Today I am bringing you another book review, finally! Shelly Miller’s book, Rhythms of Rest: Finding the Spirit of Sabbath in a Busy World, came to me at the most opportune time in my life. Major things are unsettled in my life, I just had my busiest semester in college to date, and my whole family is going through a period of adjustment as we try to discover what our new normal looks like.
In short, this is not a period of time in which rest has been a major focus for me. When I think of rest, I think of being rested, of getting a solid 8 hours of sleep (something that hasn’t been a reality for at least the last 3 months, if not the last 6), not having to rely on coffee to function, and being in a place where there is time for family, friends, and downtime. What if rest is more than that? And what purpose does rest serve? What happens if you don’t get any rest? Why bother when there is so much to do that only I can do? I never stopped to ask myself these questions, but the answers are important. I’ve been going hard for so long, praying that I don’t get sick or force myself into exhaustion because life is so overwhelming right now. I knew I couldn’t go on forever, but I also didn’t see an end in sight. I needed a book about rest and the spirit of Sabbath. God knew.
If you look at my copy of this book, it’s no longer crisp, white, with a solid, flat backbone. It looks a little like me at the end of a long haul: crinkly-clothed, bent over with weariness, marked in all the places that are well-used. I dog-eared every few pages throughout the whole book until I decided that I’ll probably just re-read the whole book instead of revisiting all the places that touched my soul and stood out to me as important. If I’d armed myself with a highlighter (and there were many times that I lamented not carrying one), much of Rhythms of Rest would be a sea of yellow. Do I need to remember that rest is important? Yes. Do you? Yes. But what does that look like for each of us? This book sifts through some ideas of what rest looks like for each of us and reminds the reader why we need to stop and rest.
I’d like to share a few of my favorite passages; I couldn’t possibly share them all for fear being accused of copying the whole book. Seriously, if you feel like you struggle with what rest looks like, if you’re weary and worn around the edges from a season of business or uncertainty, or you just need to remember that God gave us rest and that it’s okay to say no to business and take time for yourself, this book is a good one to pick up. Miller says, “When others point out your overtired state, is your response ‘I’ll rest when the work is done’… are you easily irritated by the needs of others… do you fear stopping because everything might crumble in your absence?” (84). Sound familiar at all?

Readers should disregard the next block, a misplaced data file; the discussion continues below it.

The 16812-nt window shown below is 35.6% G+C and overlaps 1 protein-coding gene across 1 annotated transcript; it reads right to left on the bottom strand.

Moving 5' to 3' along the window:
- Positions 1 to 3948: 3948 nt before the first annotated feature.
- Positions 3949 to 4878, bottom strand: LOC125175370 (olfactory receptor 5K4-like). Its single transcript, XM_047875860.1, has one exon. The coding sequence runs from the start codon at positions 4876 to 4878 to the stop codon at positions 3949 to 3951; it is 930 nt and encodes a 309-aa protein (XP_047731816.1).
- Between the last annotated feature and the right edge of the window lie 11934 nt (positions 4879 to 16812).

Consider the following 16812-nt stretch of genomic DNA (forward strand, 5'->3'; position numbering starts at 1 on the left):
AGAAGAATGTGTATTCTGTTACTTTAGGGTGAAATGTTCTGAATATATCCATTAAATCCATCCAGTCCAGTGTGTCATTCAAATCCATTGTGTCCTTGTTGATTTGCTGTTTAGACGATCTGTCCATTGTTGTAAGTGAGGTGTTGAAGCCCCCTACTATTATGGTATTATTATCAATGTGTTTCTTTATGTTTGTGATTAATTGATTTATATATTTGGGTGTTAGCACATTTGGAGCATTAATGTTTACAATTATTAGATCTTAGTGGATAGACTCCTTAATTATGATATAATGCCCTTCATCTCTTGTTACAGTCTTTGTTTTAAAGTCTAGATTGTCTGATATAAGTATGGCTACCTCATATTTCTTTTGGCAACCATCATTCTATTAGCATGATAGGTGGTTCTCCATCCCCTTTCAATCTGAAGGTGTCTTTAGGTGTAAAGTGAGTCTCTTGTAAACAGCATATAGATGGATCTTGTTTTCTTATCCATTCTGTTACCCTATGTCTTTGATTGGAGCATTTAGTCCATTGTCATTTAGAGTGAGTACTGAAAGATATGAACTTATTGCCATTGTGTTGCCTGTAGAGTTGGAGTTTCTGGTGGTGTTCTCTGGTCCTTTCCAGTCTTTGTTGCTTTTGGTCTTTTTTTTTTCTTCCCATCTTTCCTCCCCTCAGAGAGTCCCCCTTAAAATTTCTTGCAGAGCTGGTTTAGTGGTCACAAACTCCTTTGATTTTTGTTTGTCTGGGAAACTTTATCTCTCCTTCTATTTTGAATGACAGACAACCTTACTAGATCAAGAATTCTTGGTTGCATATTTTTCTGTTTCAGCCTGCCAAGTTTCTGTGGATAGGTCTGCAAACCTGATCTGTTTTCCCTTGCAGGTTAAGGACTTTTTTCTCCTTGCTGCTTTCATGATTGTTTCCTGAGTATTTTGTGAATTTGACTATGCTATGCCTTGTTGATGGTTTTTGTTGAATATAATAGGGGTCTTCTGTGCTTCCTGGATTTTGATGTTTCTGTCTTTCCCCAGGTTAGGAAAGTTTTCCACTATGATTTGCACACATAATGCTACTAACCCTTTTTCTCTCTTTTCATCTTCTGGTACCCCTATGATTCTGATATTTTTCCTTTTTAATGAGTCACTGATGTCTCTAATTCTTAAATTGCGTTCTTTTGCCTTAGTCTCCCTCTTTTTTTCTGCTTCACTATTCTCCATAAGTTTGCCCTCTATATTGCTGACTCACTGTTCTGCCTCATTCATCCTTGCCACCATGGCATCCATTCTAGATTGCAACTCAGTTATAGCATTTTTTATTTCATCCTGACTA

Near the beginning of the book, Miller talks about how busyness can overcome us: “We embrace intentions for work, academics, relationships, finances, recreation, and faith, but what about intentions for rest… we don’t dare to dream about rest outside of paid vacation time because a whole day of rest seems unrealistic… as a result, we block out the possibility of rest altogether” (44). Have you ever thought about intentionally resting as being a vital part of your life? “ ‘Wasting time’ is actually the most productive time action you may take this week” (Miller, 44).
Even though I know deep inside that I feel more productive after spending time hiking, sitting in the grass at the park while my kids play, resting in the good conversation of a trusted friend, or after ‘wasting time’ reading or writing, I still needed someone to tell me that it’s okay to rest. Is that crazy? I know that resting is good, and yet I can be very resistant to it. This comes from trusting myself to handle everything instead of knowing that God can handle some of it. That’s what I walked away with. Trust God. Rest. Enjoy the Sabbath (even if your rest isn’t on Sunday, or isn’t even a whole day!) as God intended for his beloved. There are no rules on Sabbath, but there is a heart attitude. Oh, how I love that idea so much!
I’ll leave you with one more quote that sums up what I felt was the most important message in the book, “Body, mind, and soul more easily enter rest when we understand and then accept our worthiness based on who we are, not on what we do” (Miller, 129). If we know who we are because God loves us, we can rest without feeling guilty about it. Beautiful, wonderful grace, what a gift!
Whether you pick up a copy of this book or not, my hope for you, dear reader, is that you would enter into a season where rest is valuable to you, where you feel no condemnation for taking time for yourself when you need it (which can be hard, but doable, during the holidays), and where you know that your worth comes from who you are, not just what you do.
I was given a free copy of this book for review purposes. This review is still my own opinion, my own thoughts on what I read, and I was not required to leave a positive review.
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